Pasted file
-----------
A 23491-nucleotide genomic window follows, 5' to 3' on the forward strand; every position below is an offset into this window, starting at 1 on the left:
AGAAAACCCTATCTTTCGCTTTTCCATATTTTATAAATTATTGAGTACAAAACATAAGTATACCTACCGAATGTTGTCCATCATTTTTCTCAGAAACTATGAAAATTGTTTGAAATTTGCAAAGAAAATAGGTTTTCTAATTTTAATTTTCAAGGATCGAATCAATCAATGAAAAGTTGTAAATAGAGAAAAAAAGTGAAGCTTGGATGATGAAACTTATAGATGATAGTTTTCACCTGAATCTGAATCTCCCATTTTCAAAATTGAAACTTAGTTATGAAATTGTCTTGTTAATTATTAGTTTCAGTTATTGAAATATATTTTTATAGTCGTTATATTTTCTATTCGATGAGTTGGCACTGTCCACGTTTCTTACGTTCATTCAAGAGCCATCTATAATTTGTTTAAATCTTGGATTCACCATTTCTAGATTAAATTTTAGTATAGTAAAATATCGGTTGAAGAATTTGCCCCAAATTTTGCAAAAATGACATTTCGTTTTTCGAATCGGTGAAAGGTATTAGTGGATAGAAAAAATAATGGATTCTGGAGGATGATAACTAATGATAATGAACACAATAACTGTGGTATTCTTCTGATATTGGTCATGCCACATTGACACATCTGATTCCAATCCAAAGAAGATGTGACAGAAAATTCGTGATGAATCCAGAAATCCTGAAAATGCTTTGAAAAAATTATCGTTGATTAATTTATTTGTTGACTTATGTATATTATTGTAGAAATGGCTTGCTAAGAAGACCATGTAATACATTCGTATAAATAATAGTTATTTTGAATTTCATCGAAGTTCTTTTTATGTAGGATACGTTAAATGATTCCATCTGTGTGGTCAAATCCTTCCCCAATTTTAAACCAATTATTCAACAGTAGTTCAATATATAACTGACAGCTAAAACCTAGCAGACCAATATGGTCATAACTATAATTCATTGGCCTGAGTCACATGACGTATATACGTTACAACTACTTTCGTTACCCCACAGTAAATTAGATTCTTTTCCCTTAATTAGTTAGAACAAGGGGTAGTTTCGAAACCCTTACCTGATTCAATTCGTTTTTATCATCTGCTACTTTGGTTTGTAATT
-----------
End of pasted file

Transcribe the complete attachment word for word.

A 23491-nucleotide genomic window follows, 5' to 3' on the forward strand; every position below is an offset into this window, starting at 1 on the left:
AGAAAACCCTATCTTTCGCTTTTCCATATTTTATAAATTATTGAGTACAAAACATAAGTATACCTACCGAATGTTGTCCATCATTTTTCTCAGAAACTATGAAAATTGTTTGAAATTTGCAAAGAAAATAGGTTTTCTAATTTTAATTTTCAAGGATCGAATCAATCAATGAAAAGTTGTAAATAGAGAAAAAAAGTGAAGCTTGGATGATGAAACTTATAGATGATAGTTTTCACCTGAATCTGAATCTCCCATTTTCAAAATTGAAACTTAGTTATGAAATTGTCTTGTTAATTATTAGTTTCAGTTATTGAAATATATTTTTATAGTCGTTATATTTTCTATTCGATGAGTTGGCACTGTCCACGTTTCTTACGTTCATTCAAGAGCCATCTATAATTTGTTTAAATCTTGGATTCACCATTTCTAGATTAAATTTTAGTATAGTAAAATATCGGTTGAAGAATTTGCCCCAAATTTTGCAAAAATGACATTTCGTTTTTCGAATCGGTGAAAGGTATTAGTGGATAGAAAAAATAATGGATTCTGGAGGATGATAACTAATGATAATGAACACAATAACTGTGGTATTCTTCTGATATTGGTCATGCCACATTGACACATCTGATTCCAATCCAAAGAAGATGTGACAGAAAATTCGTGATGAATCCAGAAATCCTGAAAATGCTTTGAAAAAATTATCGTTGATTAATTTATTTGTTGACTTATGTATATTATTGTAGAAATGGCTTGCTAAGAAGACCATGTAATACATTCGTATAAATAATAGTTATTTTGAATTTCATCGAAGTTCTTTTTATGTAGGATACGTTAAATGATTCCATCTGTGTGGTCAAATCCTTCCCCAATTTTAAACCAATTATTCAACAGTAGTTCAATATATAACTGACAGCTAAAACCTAGCAGACCAATATGGTCATAACTATAATTCATTGGCCTGAGTCACATGACGTATATACGTTACAACTACTTTCGTTACCCCACAGTAAATTAGATTCTTTTCCCTTAATTAGTTAGAACAAGGGGTAGTTTCGAAACCCTTACCTGATTCAATTCGTTTTTATCATCTGCTACTTTGGTTTGTAATT